Items filtered by date: April 2021

     Kindergarten started the week with a hike in the Glen all the way to Meatball Rock.  The wildflowers were plentiful and gorgeous.  We are learning to identify as many as we can--spring beauties, violets, cut leafed toothwort, dutchmen's breeches, wild ginger, blood root, toad shade trillium, May apples, and twin leaf were all spotted.  This group loves names and naming.  If it has a name, they want to know it.  If it doesn't, they will name it! 

     It was a great hike for wildlife viewing as well.  First we saw a baby rabbit--just old enough to be on its own--hiding along the bike path.  Just inside the cave, a black rat snake lay on a rock shelf.  Amazingly it didn't slither away upon our arrival.  A parent consulted with a snake knowledgeable cousin and determined the snake was likely getting ready to molt making it too lethargic to get away quickly.

     Mid-week the Kindergartners celebrated Nn days by learning about how birds build nests.  Then they tried their hand at building their own bird nests--some hand held, small enough for a songbird, and some large enough to accommodate a Kindergartner-sized bird.  This traditional Kindergarten activity here has been a favorite of groups for decades and predates my time as Kindergarten teacher.  One Kindergartner declared, "I love birds!  I love this day!"

     Kindergarten ended the week with a long-awaited trip back to Agraria.  They spent an extended time in the morning in imaginative play in the wooded thicket behind the Persimmon Circle.  We visited the small, feeder creek before lunch.  After lunch, the children spent some time exploring a trail they call the obstacle course, which ends up at the end of the small creek.  The children also visited with the hens, who they discovered love dandelions.  Though we've been told the hens are all named Prudence, I over-heard Kindergartners looking for their favorites, who they've named Julia and Chloe.  We finished the day at Jacoby Creek, where some children are still working at how to extract a large piece of what appears to be quartz from between tree roots that have grown solidly around it along the creek bank.  It was a glorious day for the children at what has become one of their favorite places!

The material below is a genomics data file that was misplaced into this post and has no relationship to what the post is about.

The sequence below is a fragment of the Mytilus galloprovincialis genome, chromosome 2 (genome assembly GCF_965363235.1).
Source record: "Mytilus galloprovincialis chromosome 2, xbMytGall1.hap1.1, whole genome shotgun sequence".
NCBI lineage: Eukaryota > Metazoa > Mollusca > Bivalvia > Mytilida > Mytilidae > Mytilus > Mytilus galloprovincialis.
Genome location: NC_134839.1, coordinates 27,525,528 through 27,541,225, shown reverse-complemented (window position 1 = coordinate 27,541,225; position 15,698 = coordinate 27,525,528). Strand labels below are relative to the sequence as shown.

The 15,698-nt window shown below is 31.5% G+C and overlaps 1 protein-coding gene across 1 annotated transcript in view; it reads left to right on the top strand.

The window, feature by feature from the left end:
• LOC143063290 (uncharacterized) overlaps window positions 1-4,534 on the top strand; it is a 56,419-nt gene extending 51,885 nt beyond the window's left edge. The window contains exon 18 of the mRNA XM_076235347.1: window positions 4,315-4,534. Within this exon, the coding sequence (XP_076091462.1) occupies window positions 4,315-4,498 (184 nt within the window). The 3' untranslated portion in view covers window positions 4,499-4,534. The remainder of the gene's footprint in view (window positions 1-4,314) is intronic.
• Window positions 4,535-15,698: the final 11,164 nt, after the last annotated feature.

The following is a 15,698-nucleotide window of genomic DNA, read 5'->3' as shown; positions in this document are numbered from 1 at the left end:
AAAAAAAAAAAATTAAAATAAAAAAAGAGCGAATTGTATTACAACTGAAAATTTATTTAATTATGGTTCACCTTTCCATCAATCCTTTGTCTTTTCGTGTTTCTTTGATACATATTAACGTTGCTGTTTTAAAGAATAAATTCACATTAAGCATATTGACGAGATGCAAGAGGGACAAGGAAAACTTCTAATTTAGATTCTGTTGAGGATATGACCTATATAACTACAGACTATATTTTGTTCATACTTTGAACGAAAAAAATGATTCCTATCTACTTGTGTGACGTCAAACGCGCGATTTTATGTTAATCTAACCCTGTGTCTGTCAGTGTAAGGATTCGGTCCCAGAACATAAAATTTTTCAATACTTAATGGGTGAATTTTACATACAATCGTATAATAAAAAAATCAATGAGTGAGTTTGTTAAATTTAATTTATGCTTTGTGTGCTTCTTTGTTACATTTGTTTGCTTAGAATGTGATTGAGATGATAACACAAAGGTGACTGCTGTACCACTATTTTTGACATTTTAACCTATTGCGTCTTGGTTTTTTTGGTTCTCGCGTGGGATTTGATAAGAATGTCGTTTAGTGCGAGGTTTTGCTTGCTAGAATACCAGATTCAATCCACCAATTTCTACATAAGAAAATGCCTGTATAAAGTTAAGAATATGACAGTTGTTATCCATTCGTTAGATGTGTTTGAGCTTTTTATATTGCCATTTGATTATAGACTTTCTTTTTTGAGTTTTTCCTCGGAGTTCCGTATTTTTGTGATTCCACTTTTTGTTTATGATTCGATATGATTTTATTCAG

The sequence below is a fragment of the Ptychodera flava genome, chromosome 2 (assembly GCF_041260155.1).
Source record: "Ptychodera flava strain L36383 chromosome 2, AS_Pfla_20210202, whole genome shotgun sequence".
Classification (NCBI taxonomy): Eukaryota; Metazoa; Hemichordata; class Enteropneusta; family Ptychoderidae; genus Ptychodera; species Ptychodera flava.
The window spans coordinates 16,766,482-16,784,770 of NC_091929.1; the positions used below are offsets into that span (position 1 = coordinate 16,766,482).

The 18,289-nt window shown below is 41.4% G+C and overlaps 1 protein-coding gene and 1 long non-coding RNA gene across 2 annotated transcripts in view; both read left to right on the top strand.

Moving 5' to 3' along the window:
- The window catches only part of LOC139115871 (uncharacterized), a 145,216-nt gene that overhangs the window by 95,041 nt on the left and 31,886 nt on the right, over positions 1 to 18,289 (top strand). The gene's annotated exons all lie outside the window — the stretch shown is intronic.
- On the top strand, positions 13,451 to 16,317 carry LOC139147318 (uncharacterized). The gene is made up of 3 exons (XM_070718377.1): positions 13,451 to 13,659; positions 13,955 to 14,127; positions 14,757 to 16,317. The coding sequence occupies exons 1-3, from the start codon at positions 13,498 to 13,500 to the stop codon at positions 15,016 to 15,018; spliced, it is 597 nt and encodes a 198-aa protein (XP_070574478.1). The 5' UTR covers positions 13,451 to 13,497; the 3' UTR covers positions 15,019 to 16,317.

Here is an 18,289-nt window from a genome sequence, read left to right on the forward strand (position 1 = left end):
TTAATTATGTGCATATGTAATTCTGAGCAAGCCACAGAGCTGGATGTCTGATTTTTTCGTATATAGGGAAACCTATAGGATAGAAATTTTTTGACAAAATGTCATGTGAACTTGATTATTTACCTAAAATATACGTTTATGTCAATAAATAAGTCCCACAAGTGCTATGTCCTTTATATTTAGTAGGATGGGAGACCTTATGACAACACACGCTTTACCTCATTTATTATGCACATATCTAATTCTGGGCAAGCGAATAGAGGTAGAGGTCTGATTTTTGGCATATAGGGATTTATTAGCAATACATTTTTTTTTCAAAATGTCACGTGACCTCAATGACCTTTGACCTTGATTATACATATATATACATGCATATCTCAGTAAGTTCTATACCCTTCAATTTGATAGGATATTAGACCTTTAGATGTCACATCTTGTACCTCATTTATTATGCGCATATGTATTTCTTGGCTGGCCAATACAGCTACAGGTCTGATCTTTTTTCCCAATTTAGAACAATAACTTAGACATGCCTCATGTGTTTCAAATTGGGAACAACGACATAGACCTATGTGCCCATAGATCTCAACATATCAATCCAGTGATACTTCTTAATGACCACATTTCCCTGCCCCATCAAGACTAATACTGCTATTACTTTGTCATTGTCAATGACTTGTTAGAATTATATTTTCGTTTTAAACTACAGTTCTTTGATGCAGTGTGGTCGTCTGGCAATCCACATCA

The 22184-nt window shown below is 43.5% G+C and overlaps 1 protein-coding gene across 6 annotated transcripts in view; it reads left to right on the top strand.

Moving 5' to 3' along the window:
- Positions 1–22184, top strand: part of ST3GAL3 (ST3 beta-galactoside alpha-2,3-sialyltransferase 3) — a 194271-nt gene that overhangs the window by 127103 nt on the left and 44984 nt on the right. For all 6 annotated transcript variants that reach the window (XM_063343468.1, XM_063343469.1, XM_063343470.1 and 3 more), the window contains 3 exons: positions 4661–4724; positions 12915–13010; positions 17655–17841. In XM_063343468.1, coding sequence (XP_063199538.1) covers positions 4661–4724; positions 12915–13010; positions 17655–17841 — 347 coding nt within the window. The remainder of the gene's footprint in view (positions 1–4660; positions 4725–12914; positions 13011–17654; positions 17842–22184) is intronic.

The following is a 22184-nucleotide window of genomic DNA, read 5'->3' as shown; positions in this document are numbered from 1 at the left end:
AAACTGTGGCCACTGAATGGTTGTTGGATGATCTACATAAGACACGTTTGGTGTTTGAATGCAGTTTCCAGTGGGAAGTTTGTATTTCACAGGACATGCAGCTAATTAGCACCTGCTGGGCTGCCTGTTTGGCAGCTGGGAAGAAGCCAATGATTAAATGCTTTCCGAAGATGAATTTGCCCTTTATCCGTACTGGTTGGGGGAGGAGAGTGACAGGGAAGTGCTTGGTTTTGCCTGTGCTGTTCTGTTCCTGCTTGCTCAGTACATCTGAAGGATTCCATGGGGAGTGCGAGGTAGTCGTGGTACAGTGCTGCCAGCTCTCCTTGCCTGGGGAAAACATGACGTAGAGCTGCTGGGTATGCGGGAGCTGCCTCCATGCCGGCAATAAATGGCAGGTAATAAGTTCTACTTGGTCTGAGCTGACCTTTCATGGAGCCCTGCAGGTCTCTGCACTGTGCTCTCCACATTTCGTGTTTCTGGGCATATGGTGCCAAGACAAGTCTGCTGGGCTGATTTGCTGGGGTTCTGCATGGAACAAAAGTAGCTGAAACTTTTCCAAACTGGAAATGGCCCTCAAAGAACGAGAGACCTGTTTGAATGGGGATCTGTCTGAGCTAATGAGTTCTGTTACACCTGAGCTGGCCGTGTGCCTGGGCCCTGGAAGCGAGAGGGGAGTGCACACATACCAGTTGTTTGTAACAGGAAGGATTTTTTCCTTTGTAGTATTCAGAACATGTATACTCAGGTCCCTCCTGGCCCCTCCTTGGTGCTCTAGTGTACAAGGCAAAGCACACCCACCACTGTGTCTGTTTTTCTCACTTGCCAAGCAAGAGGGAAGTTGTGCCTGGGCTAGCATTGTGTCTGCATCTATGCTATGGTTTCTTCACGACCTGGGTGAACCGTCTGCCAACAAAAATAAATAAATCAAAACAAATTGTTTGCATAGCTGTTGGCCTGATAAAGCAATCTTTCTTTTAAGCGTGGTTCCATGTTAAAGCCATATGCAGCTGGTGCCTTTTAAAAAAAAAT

Saturday, 03 April 2021 20:46

At Home in the Outdoors

     The children smiled widely as they arrived last Monday.  We were back in our forest classroom!  Immediately, they requested to set up hammocks.  For several days this was how the morning started, with children taking turns in hammocks for up to an hour of imaginative play as caterpillars, then chrysalises, and finally butterflies, before starting the cycle over again. 

     We now have a lockable storage chest to keep items like our hammocks in, so that we don't have to transport them back and forth each day.  The children dubbed it the treasure chest.  We also have wood chips on our entrance path and in our fire circle area in anticipation of spring rains that would otherwise turn those areas into slippery mud.  We've given up our pocket charts, as the wind would blow the labels away, and now have smaller, magnetic charts to keep track of our jobs and the day's schedule.  Other than these small improvements, our forest classroom is much the same.  We're home, it seems.

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If you have questions, would like more information about the Antioch School, please use the form below or call  9 3 7 . 7 6 7 . 7 6 4 2.   Our address is 1160 Corry Street, P.O.Box 242, Yellow Springs, Ohio 45387.